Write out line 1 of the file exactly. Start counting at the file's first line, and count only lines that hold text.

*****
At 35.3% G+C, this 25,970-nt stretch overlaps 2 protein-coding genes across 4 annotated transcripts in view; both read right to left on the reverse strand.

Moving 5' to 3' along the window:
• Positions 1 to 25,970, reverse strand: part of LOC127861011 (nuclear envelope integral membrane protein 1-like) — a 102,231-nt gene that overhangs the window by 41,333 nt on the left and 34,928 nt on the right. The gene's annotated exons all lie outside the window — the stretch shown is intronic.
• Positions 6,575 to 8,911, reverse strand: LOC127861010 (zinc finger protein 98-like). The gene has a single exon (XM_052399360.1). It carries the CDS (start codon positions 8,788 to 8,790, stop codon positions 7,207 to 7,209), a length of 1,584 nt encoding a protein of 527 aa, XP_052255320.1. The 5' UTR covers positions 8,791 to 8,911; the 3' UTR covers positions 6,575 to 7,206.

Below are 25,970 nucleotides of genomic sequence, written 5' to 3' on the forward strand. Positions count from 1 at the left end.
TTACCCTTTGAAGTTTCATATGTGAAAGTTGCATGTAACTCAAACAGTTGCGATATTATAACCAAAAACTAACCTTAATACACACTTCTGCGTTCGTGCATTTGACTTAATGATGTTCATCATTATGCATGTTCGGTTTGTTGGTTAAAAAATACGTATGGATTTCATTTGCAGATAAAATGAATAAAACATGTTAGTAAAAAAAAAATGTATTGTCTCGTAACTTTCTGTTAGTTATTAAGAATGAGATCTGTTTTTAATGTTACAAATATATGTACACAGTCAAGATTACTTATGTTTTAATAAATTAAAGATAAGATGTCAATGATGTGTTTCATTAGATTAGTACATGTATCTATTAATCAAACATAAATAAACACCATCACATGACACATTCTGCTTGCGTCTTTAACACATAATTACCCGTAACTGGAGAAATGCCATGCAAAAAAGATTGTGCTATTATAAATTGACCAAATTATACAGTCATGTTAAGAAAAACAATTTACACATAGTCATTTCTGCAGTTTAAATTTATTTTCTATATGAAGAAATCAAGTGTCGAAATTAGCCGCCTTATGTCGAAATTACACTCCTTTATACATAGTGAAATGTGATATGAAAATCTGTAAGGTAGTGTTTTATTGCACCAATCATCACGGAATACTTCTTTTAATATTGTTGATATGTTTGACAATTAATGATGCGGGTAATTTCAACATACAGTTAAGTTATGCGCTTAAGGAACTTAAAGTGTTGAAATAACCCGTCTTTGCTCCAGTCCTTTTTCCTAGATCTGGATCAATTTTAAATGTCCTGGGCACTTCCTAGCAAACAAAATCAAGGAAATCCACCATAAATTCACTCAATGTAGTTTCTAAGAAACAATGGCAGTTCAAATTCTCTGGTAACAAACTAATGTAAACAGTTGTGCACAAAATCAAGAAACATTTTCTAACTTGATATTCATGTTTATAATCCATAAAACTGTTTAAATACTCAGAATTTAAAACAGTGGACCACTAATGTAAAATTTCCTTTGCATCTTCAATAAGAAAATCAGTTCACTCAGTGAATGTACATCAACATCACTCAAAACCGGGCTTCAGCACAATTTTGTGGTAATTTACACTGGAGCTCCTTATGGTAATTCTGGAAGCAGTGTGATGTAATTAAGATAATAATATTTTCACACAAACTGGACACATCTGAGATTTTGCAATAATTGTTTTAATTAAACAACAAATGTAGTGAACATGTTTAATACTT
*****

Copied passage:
At 35.3% G+C, this 25,970-nt stretch overlaps 2 protein-coding genes across 4 annotated transcripts in view; both read right to left on the reverse strand.